Researchers from Mount Sinai School of Medicine have found that hospitalized patients with dysphagia, or difficulty swallowing, averaged a 40 percent longer hospital stay than patients without the condition. They also had a generally poorer prognosis. The research is published in the August issue of Archives of Otolaryngology — Head & Neck Surgery, one of the JAMA/Archives journals.
The researchers evaluated more than 77 million hospital admissions during 2005-2006, 271,983 of which were associated with dysphagia, as indicated by the National Hospital Discharge Survey (NHDS). The median number of days in the hospital for patients with dysphagia was 4.04, compared to 2.40 days for patients without dysphagia. Mortality increased significantly in patients with dysphagia and disk disorders or heart disease, and those undergoing rehabilitation had a greater than 13-fold increased risk of mortality. Patients ages 75 and older were twice as likely to have dysphagia.
“Our study shows that dysphagia has a significant impact on length of stay and prognostic indicators,” said Kenneth W. Altman, MD, PhD, Associate Professor of Otolaryngology, lead author on the study. “Early identification of dysphagia and therapeutic intervention are critical to preventing further complications in these patients and reducing length of stay. These data indicate the necessity for health care providers to prevent or diagnose this condition early to reduce complications.”
The impact of dysphagia on hospital resources was also substantial. Patients with dysphagia are often at risk of aspirating, which often requires antibiotic use and intubation. The increased mortality risk associated with the condition also increases end-of-life costs. Using a measurement tool previously developed for community-acquired pneumonia, the researchers estimated the cost of dysphagia at nearly $550 million over the two year period.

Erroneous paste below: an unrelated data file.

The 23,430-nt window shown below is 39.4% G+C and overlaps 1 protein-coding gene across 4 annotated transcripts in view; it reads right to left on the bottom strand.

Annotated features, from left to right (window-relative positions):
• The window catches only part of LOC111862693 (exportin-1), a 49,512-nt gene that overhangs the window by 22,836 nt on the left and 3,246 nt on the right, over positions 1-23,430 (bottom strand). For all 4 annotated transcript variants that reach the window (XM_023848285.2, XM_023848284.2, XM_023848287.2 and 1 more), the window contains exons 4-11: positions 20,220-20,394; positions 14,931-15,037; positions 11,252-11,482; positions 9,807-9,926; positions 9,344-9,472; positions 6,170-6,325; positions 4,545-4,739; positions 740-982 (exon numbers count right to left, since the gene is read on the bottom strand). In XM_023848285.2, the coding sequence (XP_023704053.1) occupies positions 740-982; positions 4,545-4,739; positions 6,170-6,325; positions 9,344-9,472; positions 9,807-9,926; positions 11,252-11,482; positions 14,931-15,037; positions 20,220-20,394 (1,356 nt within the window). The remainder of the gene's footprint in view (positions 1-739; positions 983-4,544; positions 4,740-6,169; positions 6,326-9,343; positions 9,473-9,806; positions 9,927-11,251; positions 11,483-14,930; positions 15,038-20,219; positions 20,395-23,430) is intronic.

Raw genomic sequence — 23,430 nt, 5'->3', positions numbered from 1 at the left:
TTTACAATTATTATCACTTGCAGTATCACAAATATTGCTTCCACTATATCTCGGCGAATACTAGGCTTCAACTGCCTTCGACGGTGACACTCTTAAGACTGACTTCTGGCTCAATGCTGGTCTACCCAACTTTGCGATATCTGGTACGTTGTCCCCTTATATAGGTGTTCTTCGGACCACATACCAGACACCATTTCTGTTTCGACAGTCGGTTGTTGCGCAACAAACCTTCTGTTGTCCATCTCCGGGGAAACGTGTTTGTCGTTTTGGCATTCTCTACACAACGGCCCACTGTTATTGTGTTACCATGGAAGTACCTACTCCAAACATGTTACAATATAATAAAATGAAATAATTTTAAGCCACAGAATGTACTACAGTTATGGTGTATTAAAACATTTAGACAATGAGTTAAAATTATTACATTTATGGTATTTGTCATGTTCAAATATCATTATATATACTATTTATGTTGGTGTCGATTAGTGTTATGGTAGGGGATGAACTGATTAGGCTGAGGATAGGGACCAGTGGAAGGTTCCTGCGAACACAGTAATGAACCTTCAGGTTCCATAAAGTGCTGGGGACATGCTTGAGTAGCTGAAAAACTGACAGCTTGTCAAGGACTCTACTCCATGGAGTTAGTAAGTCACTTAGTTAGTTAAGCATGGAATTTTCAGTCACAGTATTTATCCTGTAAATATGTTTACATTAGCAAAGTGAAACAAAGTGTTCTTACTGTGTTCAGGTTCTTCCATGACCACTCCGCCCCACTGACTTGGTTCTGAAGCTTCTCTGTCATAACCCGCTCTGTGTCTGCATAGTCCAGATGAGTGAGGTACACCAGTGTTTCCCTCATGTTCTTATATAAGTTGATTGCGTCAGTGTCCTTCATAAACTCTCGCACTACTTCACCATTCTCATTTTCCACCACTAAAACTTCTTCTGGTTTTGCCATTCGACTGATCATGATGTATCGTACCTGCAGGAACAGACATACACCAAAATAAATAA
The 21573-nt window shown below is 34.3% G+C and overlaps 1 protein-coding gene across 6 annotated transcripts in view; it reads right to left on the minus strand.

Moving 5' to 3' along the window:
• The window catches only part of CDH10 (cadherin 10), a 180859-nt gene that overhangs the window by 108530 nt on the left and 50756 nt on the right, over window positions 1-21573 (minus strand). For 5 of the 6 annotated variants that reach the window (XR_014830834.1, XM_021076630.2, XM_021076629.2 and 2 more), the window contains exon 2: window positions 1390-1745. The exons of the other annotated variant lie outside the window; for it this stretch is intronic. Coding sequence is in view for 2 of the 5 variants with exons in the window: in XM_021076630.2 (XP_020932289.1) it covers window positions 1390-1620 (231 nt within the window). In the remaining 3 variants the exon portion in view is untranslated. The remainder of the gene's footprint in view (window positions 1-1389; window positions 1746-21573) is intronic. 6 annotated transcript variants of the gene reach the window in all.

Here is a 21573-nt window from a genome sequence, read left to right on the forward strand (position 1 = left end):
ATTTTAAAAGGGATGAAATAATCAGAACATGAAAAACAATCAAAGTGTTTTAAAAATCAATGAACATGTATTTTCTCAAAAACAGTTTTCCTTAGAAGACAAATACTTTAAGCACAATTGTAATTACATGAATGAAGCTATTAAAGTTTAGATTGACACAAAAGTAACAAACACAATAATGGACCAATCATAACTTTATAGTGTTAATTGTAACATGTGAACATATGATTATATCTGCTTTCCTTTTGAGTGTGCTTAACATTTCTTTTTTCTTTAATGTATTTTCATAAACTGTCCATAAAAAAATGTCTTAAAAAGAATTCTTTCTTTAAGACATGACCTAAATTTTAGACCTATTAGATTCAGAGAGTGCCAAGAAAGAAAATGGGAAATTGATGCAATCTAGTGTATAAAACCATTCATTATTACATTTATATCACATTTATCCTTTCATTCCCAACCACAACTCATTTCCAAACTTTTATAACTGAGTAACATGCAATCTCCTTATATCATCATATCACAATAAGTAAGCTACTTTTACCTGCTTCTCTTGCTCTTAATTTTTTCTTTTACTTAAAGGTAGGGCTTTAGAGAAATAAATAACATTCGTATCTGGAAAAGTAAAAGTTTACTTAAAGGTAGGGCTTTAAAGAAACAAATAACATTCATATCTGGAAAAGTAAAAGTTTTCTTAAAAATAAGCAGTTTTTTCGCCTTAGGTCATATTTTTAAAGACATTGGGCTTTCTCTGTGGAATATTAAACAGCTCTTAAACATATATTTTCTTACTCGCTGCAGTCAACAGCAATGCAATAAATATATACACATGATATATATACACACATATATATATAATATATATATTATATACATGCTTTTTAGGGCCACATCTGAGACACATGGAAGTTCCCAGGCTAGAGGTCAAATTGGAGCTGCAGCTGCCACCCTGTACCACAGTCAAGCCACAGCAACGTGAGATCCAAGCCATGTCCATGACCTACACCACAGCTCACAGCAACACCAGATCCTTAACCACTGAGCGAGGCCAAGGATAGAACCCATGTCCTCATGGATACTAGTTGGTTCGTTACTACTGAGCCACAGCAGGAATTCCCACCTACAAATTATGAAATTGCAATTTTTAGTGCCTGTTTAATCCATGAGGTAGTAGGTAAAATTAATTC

“With our country moving into a value-based health care system, we will truly feel the impact of the costs associated with dysphagia,” said Dr. Altman. “As such, it’s important to develop strategies to prevent and treat this debilitating condition to reduce those costs.”
Dysphagia is present with a number of serious conditions, which may contribute to mortality risk. The most common conditions associated with dysphagia were stroke, aspiration pneumonia, urinary tract infection, esophageal disease, fluid or electrolyte disorder, and congestive heart failure. Patients with these conditions are especially susceptible to aspiration. The authors emphasize that dysphagia is severely underreported, due to minor cases not being documented, or clinicians seeing it as a side effect of another condition rather than a condition itself.
“Hospitals should implement assessment tools to identify dysphagia in high risk patients, including the elderly, stroke and rehabilitation patients, and patients with malnutrition, neurodegenerative disease, pneumonia, or heart disease,” said Dr. Altman. “At Mount Sinai, we are making every effort to identify these patients early to prevent further complications.”
About The Mount Sinai Medical Center
The Mount Sinai Medical Center encompasses both The Mount Sinai Hospital and Mount Sinai School of Medicine. Established in 1968, Mount Sinai School of Medicine is one of few medical schools embedded in a hospital in the United States. It has more than 3,400 faculty in 32 departments and 15 institutes, and ranks among the top 20 medical schools both in National Institute of Health funding and by U.S. News & World Report. The school received the 2009 Spencer Foreman Award for Outstanding Community Service from the Association of American Medical Colleges.
The Mount Sinai Hospital, founded in 1852, is a 1,171-bed tertiary- and quaternary-care teaching facility and one of the nation’s oldest, largest and most-respected voluntary hospitals. In 2009, U.S. News & World Report ranked The Mount Sinai Hospital among the nation’s top 20 hospitals based on reputation, patient safety, and other patient-care factors. Nearly 60,000 people were treated at Mount Sinai as inpatients last year, and approximately 530,000 outpatient visits took place.
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